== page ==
Jumpstart Your Creativity Using 3 Simple Steps

Creative blocks are common. Don’t let them scare you.

By Mark Travers, Ph.D. | September 7, 2022

The topic of creativity carries a lot of lore and mystique. But, like anything else, it can be assessed scientifically.

Here's what the latest empirical research says about how to pull yourself out of a creative slump.

#1. Visit an art museum

One of the most common reasons we develop a creative block is that we get stuck in an uninspiring daily routine. We need a little novelty every now and then to spark new thought patterns and shift our perspective.

Psychologist Katherine Cotter explains that this can be achieved by visiting your local art museum. Exposing yourself to art can push you through periods of creative resistance for the following reasons:

  1. We experience something called 'the museum effect' when visiting an art museum. When we enter a museum we are able to enter into a state of heightened contemplation that allows us to reflect on ourselves, the communities to which we belong, and society in general.
  2. Art museums are unique spaces that, for most of us, we don't go to frequently. When we have the chance to visit a museum, it's easy to feel transported and set aside our day-to-day worries and just be present in the experience. We might lose track of time or find ourselves absorbed in a particular work during our visit. This can be a great stress reliever and can help get your creative juices flowing again.

#2. Don't downplay your creative potential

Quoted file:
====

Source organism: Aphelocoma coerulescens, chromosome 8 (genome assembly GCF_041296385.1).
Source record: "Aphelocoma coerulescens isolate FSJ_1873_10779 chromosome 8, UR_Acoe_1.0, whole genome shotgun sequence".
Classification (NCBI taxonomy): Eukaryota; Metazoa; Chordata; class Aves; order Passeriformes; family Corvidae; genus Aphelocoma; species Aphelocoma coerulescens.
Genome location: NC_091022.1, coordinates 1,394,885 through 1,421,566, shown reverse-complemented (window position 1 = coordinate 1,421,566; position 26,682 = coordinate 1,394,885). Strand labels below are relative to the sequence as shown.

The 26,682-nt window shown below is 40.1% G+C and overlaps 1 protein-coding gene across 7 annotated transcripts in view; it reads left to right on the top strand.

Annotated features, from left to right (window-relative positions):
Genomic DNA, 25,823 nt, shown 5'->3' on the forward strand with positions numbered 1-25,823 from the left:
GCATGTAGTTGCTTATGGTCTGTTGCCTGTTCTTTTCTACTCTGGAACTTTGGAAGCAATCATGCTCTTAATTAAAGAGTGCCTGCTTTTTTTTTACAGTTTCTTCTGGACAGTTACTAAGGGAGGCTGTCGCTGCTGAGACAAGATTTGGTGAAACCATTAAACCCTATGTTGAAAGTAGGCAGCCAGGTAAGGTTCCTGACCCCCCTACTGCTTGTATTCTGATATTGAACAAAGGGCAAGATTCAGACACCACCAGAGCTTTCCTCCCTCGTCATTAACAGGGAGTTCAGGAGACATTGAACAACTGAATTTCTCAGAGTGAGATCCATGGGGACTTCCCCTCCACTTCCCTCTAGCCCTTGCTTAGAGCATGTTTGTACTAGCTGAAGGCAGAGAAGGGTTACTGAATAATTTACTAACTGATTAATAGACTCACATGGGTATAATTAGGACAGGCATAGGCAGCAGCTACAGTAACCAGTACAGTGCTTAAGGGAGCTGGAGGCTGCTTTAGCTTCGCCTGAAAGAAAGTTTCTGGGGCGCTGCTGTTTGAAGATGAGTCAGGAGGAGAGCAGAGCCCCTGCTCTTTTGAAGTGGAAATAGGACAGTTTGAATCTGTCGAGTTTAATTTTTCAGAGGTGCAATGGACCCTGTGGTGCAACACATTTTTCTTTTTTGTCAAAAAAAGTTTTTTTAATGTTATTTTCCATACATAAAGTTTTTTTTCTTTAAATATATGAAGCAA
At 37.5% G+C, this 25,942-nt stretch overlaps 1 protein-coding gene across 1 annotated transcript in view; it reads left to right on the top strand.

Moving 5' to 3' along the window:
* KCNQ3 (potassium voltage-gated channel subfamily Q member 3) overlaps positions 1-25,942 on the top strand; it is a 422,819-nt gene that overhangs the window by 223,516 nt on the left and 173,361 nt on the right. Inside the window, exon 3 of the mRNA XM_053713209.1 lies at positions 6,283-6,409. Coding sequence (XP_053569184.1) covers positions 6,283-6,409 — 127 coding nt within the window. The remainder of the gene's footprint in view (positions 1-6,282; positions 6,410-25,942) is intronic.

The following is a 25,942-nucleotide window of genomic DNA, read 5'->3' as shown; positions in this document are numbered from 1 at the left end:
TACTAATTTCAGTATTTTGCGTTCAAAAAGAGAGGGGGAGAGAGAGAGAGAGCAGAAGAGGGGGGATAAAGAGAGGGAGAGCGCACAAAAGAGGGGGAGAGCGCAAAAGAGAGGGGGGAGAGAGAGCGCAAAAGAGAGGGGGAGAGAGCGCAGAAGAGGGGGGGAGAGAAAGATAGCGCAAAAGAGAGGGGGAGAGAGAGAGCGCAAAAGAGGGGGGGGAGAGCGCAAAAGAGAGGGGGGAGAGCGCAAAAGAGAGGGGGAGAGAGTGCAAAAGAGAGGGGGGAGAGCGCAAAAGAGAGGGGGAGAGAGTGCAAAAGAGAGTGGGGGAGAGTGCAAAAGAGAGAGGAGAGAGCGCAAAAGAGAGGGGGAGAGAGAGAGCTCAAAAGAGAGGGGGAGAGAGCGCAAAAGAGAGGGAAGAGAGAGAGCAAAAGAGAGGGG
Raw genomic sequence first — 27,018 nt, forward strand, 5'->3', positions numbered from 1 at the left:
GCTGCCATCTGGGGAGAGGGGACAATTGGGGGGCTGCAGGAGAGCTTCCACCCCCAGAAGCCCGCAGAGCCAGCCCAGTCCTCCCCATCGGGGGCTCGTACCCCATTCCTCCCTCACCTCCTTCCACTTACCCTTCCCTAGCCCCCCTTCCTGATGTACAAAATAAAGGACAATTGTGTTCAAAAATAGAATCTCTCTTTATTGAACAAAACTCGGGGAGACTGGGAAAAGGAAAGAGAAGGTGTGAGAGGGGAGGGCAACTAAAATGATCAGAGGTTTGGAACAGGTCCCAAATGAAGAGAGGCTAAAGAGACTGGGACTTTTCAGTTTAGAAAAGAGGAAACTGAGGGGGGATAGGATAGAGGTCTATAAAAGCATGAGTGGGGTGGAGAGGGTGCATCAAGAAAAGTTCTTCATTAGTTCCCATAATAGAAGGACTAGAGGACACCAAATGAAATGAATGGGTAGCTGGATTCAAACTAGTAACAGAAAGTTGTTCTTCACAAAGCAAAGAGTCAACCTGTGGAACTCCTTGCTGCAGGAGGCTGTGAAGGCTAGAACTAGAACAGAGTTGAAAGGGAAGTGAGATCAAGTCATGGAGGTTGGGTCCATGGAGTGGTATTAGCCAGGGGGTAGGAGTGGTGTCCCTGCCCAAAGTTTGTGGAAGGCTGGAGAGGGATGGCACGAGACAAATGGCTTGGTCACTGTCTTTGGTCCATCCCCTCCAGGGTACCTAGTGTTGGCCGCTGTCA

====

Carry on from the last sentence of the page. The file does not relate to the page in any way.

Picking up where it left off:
According to psychologist Snehal Hora, we all have the capacity to generate creative output. But, if we believe differently, we may never live up to our potential.

According to her research published in the Journal of Applied Psychology, we can flex our creative muscles by:

  • Acting assertively
  • Challenging conventions
  • Taking risks
  • Being independent

When we cower and act less boldly than we should (or when we become overly self-critical), we relinquish some of our creative potential.

Psychologists prescribe a strong dose of self-reflection and self-compassion to fight your harsh inner critic. Allowing yourself to make mistakes, trying out things you wouldn't normally do, and working in a healthy team environment can help increase your creative output.

#3. Microdose to bulldoze your creative block

Creativity is not a divinely ordained gift; it is part of human nature and therefore can be practiced by anyone. There are certain states of consciousness, however, that have been shown to boost our creative output and are great for generating original ideas.

These states of consciousness can sometimes be induced through very small doses or 'microdoses' of psychedelics like psilocybin and psychedelic truffles. (But pay close attention to the risk factors associated with these substances as well.) These microdoses stimulate the brain just enough to promote improvements in creativity and divergent thinking while avoiding the effects associated with high doses like memory impairment, disorganized cognition, and executive functioning impairment.

In one study led by neuroscientist Luisa Prochakova, a team of researchers investigated the effects of microdosing psychedelics on creativity and found that microdosing had a powerful impact on the brain's creative centers.

"By reducing the weight of prior beliefs, psychedelics were suggested to abolish pervasive thoughts and biases – inducing more unconstrained, disinhibited cognition that is associated with creativity," says Prochazkova.


Creative blocks are not as insurmountable as you might believe. It is important to give them the power to determine when you can and cannot create. Your creativity will always be a far more powerful force than any creative block life offers you.